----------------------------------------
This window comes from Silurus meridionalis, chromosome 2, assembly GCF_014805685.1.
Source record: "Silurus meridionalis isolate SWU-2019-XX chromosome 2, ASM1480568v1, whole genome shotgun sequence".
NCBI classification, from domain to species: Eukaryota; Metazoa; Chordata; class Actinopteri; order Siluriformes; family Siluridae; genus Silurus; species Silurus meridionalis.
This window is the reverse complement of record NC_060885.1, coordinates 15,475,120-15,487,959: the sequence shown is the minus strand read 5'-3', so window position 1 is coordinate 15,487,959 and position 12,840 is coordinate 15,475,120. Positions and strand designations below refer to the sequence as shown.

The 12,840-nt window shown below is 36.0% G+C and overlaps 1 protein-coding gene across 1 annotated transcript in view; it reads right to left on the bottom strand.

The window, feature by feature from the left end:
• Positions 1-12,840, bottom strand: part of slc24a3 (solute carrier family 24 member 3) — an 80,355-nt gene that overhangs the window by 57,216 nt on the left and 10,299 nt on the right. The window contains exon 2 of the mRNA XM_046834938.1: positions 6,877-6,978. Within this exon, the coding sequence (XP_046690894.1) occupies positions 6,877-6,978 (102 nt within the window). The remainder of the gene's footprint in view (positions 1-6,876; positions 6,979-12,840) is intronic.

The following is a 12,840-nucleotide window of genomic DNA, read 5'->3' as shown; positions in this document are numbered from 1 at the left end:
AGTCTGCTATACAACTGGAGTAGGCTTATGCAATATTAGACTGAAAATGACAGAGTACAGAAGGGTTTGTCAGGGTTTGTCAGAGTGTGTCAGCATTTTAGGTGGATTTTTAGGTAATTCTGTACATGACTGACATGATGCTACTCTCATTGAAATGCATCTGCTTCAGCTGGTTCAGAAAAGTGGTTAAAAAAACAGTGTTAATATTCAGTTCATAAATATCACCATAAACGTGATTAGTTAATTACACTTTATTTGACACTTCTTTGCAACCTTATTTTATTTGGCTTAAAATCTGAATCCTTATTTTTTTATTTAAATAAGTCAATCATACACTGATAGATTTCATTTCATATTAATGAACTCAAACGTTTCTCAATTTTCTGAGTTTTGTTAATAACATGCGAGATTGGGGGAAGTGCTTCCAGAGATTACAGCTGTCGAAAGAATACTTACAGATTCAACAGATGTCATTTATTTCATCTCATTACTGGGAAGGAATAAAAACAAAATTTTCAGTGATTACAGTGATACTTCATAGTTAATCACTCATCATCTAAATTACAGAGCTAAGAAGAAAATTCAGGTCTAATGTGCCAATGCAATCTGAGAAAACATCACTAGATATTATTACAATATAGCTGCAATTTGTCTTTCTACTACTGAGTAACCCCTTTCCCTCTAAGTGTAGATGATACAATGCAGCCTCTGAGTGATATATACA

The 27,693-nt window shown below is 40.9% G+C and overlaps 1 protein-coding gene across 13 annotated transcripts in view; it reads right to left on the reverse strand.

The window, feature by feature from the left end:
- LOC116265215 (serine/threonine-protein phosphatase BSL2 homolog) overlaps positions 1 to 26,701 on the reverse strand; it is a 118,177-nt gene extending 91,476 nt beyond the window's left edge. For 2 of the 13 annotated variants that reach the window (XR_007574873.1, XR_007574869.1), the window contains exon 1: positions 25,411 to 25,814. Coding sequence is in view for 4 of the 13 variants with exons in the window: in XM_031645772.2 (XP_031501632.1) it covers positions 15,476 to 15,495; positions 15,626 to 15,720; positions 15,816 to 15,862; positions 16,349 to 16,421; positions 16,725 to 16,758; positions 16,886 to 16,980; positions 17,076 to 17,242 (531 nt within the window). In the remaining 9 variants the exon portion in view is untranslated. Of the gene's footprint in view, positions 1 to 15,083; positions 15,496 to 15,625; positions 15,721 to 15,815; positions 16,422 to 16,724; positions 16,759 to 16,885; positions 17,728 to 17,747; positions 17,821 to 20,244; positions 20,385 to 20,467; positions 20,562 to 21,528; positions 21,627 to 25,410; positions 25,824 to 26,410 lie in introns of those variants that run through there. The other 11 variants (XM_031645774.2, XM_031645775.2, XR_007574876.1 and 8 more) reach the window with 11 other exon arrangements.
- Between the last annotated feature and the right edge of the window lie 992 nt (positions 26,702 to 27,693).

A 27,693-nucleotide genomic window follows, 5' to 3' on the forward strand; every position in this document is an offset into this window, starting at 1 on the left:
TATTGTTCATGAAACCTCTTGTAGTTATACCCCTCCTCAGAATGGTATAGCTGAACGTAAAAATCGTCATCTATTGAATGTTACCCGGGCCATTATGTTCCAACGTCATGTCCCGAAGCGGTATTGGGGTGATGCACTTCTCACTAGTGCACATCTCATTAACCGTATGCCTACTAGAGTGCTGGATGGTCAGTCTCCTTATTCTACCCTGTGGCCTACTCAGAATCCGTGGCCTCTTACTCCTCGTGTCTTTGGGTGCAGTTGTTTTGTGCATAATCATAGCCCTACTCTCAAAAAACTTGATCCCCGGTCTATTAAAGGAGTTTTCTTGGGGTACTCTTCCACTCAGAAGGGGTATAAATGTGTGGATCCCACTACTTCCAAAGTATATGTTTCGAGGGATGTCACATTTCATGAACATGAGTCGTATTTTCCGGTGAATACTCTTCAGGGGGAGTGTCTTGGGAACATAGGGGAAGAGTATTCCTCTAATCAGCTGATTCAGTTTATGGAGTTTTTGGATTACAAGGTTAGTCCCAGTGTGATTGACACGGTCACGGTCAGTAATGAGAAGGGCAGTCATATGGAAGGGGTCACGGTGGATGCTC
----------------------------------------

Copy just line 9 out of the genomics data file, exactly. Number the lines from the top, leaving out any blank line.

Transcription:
AGTCTGCTATACAACTGGAGTAGGCTTATGCAATATTAGACTGAAAATGACAGAGTACAGAAGGGTTTGTCAGGGTTTGTCAGAGTGTGTCAGCATTTTAGGTGGATTTTTAGGTAATTCTGTACATGACTGACATGATGCTACTCTCATTGAAATGCATCTGCTTCAGCTGGTTCAGAAAAGTGGTTAAAAAAACAGTGTTAATATTCAGTTCATAAATATCACCATAAACGTGATTAGTTAATTACACTTTATTTGACACTTCTTTGCAACCTTATTTTATTTGGCTTAAAATCTGAATCCTTATTTTTTTATTTAAATAAGTCAATCATACACTGATAGATTTCATTTCATATTAATGAACTCAAACGTTTCTCAATTTTCTGAGTTTTGTTAATAACATGCGAGATTGGGGGAAGTGCTTCCAGAGATTACAGCTGTCGAAAGAATACTTACAGATTCAACAGATGTCATTTATTTCATCTCATTACTGGGAAGGAATAAAAACAAAATTTTCAGTGATTACAGTGATACTTCATAGTTAATCACTCATCATCTAAATTACAGAGCTAAGAAGAAAATTCAGGTCTAATGTGCCAATGCAATCTGAGAAAACATCACTAGATATTATTACAATATAGCTGCAATTTGTCTTTCTACTACTGAGTAACCCCTTTCCCTCTAAGTGTAGATGATACAATGCAGCCTCTGAGTGATATATACA